Almost exactly a year ago, walking through the Seattle Art Museum with my uncle, I stopped cold in front of a piece of art called “Munurru,” or “Rough,” by Aboriginal Australian artist Galuma Maymuru. My stepfather had recently passed away; it was his birthday week, and we had come to the museum for a distraction. Grief, people have always told me, comes in waves, and I’d found that to be true. The painting, made with natural pigments on eucalyptus bark, was made up of intersecting wavy lines, like ocean currents; it seemed as if each line led into the next.
Beside the painting, a placard read: “Maymuru pulls us into high tide in deep water, where currents are colliding.” It noted the artist used a sacred signature in a cross-hatched pattern that belonged to her clan, and “women paint such patterns on each other’s chests when they are in a state of fasting,” such as “during funerals.” I stared at the piece, read the placard again, and stayed in front of it for a long time.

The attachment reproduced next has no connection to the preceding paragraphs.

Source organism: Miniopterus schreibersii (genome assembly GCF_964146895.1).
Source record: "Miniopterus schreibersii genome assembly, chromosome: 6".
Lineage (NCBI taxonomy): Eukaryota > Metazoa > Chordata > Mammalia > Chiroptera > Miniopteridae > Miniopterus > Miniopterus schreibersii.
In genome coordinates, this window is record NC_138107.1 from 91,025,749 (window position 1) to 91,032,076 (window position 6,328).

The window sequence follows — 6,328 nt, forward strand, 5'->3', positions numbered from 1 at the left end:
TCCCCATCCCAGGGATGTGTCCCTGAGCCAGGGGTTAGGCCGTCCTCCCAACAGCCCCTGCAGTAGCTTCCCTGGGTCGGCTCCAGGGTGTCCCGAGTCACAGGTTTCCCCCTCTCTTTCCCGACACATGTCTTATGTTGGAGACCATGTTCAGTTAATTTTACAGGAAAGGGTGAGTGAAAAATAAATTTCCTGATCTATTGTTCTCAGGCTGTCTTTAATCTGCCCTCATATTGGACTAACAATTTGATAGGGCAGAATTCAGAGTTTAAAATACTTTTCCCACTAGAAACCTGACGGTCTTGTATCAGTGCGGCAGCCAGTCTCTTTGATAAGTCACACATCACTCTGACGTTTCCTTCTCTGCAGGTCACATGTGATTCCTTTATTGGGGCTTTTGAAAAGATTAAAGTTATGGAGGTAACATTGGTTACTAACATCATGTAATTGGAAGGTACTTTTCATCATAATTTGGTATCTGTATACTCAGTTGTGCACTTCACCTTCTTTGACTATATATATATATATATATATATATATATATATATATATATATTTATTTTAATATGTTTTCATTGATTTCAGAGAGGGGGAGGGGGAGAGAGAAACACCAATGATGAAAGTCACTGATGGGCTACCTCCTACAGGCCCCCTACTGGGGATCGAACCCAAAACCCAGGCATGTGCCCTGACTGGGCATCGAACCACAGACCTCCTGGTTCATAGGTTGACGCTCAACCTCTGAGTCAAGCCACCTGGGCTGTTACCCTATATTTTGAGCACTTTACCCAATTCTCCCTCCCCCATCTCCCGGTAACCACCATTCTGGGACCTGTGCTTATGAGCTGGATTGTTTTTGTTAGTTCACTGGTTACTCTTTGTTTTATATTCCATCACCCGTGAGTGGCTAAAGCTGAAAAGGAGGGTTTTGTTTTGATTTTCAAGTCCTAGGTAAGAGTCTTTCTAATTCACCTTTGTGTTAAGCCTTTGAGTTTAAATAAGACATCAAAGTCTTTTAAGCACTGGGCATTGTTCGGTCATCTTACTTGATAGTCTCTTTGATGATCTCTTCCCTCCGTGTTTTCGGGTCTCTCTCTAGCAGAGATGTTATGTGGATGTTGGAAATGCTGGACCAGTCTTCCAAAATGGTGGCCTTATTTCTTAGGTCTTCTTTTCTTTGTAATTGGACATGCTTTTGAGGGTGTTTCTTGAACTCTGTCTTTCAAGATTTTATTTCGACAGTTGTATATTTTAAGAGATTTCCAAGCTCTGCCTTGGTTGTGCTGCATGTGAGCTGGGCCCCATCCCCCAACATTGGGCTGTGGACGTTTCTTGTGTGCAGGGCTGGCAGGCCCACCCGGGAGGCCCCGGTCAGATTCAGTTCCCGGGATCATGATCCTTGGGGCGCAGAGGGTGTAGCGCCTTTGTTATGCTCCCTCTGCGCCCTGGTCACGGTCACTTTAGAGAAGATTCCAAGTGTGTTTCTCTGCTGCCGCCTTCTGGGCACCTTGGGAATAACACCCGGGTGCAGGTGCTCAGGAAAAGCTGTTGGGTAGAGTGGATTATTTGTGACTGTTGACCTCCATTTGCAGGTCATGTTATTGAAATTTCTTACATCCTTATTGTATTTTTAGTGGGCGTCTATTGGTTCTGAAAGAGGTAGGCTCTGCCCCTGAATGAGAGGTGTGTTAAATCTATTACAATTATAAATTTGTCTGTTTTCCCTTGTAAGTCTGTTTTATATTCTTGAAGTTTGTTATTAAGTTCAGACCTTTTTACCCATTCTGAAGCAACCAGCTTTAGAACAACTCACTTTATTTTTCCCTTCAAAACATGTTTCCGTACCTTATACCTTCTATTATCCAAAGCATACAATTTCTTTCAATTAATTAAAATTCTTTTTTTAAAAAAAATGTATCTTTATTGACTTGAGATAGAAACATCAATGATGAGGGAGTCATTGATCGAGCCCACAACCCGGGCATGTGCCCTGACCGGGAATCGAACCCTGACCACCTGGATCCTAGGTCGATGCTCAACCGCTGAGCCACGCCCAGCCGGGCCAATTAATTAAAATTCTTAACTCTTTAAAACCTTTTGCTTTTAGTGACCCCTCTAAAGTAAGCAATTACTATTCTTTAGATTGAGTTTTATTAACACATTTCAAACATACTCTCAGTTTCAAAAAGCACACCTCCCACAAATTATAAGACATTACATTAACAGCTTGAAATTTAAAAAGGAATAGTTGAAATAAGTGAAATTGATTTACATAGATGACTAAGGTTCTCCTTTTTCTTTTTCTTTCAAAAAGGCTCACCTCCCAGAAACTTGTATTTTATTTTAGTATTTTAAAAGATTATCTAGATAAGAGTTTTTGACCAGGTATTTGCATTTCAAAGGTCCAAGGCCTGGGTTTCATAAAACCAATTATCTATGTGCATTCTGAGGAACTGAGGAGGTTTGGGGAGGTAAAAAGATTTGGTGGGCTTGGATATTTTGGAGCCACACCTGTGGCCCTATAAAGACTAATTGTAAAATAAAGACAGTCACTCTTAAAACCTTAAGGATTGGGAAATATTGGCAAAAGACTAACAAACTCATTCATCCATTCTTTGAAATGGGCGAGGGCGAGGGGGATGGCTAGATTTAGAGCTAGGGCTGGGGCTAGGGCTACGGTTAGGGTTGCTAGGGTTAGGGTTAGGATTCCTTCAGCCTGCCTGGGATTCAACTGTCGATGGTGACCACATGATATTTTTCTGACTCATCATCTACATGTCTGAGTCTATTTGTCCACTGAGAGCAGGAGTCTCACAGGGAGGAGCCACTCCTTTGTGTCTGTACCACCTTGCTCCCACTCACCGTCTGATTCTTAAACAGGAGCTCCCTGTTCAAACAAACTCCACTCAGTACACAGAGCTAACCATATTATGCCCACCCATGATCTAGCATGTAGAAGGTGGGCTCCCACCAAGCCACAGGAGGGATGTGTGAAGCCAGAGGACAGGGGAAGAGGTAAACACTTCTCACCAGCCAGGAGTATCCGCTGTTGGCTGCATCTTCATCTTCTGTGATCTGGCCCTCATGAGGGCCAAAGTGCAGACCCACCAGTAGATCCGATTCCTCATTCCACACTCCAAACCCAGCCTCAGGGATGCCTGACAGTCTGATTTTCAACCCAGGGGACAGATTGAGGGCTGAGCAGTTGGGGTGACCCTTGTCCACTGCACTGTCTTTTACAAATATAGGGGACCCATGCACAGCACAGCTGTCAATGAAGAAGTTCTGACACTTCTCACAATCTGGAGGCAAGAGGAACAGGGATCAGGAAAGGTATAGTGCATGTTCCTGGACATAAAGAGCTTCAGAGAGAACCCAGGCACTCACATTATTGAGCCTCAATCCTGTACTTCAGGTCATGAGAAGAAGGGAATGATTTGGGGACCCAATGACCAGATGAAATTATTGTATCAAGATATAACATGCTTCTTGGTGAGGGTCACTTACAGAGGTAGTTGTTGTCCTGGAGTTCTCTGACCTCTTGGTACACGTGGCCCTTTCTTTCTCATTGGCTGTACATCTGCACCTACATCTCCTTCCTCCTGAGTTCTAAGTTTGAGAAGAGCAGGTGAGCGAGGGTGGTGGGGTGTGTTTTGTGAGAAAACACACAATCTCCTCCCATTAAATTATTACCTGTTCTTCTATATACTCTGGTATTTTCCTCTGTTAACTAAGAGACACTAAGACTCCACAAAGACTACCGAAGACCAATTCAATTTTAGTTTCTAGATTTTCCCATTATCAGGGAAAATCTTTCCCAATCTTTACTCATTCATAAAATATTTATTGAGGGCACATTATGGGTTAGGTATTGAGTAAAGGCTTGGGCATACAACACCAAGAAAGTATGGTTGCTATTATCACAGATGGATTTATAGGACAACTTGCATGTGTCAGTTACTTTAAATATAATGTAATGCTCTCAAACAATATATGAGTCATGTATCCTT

Aboriginal Australian art is the oldest continuous tradition of art made in the world, stretching back more than 40,000 years. Maymuru, like many Aboriginal Australian women, learned to paint the sacred clan designs from her father, a practice previously reserved only for high-ranking men. Like many female Aboriginal artists, she was also not given a chance to paint for the market until the 1980s; until then, this was the domain of men. It was around this time Aboriginal artwork began to gain popularity in the Australian art world, but in the United States, it caught on only in fits and starts. And then, in many ways, it dropped off the map.
Now, in part because of the interest of some passionate collectors and curators — who feel just as startlingly compelled by the art — Aboriginal Australian art shows, including one featuring only women, are popping up across the country.